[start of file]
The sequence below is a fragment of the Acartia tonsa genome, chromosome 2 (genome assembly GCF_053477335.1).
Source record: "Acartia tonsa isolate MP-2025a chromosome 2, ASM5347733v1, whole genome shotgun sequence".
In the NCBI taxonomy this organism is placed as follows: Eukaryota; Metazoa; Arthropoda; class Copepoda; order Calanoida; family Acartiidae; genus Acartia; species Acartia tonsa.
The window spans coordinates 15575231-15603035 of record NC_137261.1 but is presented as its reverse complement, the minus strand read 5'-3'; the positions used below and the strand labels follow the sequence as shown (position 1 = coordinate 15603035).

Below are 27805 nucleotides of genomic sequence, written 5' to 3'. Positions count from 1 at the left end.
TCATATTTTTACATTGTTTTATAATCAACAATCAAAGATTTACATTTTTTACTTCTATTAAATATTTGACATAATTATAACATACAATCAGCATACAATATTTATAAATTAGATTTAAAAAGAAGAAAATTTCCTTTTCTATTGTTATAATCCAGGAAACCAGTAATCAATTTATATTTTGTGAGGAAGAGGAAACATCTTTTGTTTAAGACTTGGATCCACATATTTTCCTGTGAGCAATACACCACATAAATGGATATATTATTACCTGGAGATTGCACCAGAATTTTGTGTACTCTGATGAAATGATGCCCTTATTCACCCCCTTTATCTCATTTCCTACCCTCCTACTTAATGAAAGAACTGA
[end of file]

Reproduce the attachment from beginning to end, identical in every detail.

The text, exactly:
The sequence below is a fragment of the Acartia tonsa genome, chromosome 2 (genome assembly GCF_053477335.1).
Source record: "Acartia tonsa isolate MP-2025a chromosome 2, ASM5347733v1, whole genome shotgun sequence".
In the NCBI taxonomy this organism is placed as follows: Eukaryota; Metazoa; Arthropoda; class Copepoda; order Calanoida; family Acartiidae; genus Acartia; species Acartia tonsa.
The window spans coordinates 15575231-15603035 of record NC_137261.1 but is presented as its reverse complement, the minus strand read 5'-3'; the positions used below and the strand labels follow the sequence as shown (position 1 = coordinate 15603035).

Below are 27805 nucleotides of genomic sequence, written 5' to 3'. Positions count from 1 at the left end.
TCATATTTTTACATTGTTTTATAATCAACAATCAAAGATTTACATTTTTTACTTCTATTAAATATTTGACATAATTATAACATACAATCAGCATACAATATTTATAAATTAGATTTAAAAAGAAGAAAATTTCCTTTTCTATTGTTATAATCCAGGAAACCAGTAATCAATTTATATTTTGTGAGGAAGAGGAAACATCTTTTGTTTAAGACTTGGATCCACATATTTTCCTGTGAGCAATACACCACATAAATGGATATATTATTACCTGGAGATTGCACCAGAATTTTGTGTACTCTGATGAAATGATGCCCTTATTCACCCCCTTTATCTCATTTCCTACCCTCCTACTTAATGAAAGAACTGA